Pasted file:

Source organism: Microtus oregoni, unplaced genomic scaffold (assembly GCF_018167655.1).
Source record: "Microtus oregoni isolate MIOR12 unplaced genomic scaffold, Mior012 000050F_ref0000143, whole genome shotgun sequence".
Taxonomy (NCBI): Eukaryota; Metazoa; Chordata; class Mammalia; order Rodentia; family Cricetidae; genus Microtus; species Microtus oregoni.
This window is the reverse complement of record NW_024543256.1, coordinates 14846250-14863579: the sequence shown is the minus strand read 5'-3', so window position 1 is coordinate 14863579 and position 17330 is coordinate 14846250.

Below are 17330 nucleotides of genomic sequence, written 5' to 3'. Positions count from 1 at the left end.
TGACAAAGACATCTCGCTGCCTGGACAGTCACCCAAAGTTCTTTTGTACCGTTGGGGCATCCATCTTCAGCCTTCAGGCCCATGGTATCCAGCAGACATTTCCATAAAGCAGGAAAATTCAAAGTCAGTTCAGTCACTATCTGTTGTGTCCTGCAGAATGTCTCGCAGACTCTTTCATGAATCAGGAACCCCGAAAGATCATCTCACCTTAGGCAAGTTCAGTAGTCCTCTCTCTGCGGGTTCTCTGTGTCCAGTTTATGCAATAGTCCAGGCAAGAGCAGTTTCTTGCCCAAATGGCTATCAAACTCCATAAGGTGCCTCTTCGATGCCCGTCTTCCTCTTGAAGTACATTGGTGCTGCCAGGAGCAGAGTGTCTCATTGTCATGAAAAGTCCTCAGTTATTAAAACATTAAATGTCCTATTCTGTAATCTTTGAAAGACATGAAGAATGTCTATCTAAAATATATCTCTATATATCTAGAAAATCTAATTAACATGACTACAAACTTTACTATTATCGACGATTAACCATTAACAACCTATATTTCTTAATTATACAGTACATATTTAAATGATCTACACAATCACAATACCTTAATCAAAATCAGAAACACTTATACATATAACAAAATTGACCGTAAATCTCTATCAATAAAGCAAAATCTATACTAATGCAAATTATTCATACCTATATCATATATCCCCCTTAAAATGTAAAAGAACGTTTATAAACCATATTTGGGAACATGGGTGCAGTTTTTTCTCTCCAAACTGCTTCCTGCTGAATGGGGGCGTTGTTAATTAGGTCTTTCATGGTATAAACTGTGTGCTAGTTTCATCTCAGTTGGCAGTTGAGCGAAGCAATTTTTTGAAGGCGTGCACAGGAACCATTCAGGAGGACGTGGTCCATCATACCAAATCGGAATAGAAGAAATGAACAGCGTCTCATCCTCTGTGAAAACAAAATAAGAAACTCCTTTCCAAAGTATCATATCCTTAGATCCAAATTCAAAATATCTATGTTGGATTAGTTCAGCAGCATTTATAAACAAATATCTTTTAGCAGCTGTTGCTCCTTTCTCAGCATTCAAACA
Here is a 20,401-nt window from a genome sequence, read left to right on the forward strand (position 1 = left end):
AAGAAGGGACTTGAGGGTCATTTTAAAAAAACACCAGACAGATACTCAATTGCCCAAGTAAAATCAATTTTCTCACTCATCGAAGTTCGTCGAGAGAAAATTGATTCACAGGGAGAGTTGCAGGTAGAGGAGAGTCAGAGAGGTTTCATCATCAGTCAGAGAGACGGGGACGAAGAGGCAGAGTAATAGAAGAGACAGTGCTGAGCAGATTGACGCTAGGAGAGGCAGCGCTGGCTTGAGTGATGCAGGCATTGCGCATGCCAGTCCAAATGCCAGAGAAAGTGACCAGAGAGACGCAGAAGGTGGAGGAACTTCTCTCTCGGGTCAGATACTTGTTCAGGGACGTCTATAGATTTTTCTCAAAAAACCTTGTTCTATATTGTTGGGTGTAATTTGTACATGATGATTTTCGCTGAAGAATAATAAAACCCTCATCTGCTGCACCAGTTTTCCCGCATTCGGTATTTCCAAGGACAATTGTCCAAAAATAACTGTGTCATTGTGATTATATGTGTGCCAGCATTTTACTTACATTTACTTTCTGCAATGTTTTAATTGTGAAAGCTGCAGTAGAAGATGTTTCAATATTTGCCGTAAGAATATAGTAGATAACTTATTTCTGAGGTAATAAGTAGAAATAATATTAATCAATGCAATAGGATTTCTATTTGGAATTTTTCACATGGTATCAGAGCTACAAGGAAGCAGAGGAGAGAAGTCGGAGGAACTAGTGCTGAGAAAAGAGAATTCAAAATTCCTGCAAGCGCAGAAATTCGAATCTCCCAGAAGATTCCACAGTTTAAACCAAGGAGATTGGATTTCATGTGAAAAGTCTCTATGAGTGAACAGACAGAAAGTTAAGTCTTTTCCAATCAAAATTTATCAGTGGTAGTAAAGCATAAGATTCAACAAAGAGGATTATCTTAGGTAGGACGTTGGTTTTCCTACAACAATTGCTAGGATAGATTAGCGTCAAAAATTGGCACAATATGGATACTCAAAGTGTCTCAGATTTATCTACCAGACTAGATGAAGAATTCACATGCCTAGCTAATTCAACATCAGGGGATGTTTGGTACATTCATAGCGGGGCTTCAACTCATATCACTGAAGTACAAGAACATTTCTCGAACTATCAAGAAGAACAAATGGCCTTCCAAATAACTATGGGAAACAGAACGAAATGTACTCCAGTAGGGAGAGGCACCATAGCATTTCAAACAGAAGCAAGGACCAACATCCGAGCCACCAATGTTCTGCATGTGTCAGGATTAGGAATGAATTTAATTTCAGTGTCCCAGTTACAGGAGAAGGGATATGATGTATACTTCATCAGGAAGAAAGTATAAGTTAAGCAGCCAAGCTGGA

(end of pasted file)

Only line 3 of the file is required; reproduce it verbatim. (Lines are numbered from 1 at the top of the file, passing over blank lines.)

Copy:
Taxonomy (NCBI): Eukaryota; Metazoa; Chordata; class Mammalia; order Rodentia; family Cricetidae; genus Microtus; species Microtus oregoni.